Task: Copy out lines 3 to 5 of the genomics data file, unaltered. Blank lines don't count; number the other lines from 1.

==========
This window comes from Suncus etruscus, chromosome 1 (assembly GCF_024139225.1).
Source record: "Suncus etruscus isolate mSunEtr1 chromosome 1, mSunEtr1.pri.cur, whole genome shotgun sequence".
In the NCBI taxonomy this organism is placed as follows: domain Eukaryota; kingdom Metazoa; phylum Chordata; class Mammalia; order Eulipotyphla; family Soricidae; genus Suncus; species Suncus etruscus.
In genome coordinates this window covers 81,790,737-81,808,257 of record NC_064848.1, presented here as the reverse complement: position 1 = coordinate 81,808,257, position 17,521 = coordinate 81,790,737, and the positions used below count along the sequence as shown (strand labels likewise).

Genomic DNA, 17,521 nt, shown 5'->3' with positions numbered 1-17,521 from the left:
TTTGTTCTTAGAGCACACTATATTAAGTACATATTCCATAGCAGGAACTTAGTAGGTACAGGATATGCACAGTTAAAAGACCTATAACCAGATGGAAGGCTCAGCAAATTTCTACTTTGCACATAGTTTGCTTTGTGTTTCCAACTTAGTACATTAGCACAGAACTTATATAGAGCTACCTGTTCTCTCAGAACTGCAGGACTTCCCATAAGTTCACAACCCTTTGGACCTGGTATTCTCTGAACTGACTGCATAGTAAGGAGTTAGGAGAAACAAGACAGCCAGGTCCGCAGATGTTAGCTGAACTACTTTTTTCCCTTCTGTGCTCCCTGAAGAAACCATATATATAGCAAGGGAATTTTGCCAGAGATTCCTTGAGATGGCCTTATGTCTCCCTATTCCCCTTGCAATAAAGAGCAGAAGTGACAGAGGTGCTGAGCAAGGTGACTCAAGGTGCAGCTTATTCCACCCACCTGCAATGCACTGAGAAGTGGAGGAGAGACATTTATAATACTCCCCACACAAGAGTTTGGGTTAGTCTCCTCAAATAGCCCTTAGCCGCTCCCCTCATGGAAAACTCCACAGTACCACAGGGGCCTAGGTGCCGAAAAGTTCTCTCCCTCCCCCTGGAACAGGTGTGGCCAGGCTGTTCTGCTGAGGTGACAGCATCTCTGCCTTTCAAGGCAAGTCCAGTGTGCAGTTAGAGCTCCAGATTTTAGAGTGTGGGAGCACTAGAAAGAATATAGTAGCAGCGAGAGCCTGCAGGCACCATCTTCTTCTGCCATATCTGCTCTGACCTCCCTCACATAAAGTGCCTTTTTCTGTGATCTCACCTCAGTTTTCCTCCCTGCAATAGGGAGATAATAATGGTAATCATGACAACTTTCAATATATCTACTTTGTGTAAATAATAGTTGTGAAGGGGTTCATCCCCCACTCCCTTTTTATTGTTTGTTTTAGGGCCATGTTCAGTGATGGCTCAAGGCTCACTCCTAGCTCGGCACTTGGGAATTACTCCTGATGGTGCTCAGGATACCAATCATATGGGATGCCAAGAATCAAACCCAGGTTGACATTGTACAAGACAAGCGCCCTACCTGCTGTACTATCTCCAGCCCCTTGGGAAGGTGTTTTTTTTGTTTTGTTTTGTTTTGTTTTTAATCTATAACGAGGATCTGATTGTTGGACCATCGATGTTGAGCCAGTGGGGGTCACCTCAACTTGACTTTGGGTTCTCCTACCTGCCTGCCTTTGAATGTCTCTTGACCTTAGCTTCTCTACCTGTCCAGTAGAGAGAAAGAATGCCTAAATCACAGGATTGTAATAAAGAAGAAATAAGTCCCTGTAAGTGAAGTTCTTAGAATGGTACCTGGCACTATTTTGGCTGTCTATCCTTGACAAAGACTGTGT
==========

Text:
In the NCBI taxonomy this organism is placed as follows: domain Eukaryota; kingdom Metazoa; phylum Chordata; class Mammalia; order Eulipotyphla; family Soricidae; genus Suncus; species Suncus etruscus.
In genome coordinates this window covers 81,790,737-81,808,257 of record NC_064848.1, presented here as the reverse complement: position 1 = coordinate 81,808,257, position 17,521 = coordinate 81,790,737, and the positions used below count along the sequence as shown (strand labels likewise).

Genomic DNA, 17,521 nt, shown 5'->3' with positions numbered 1-17,521 from the left: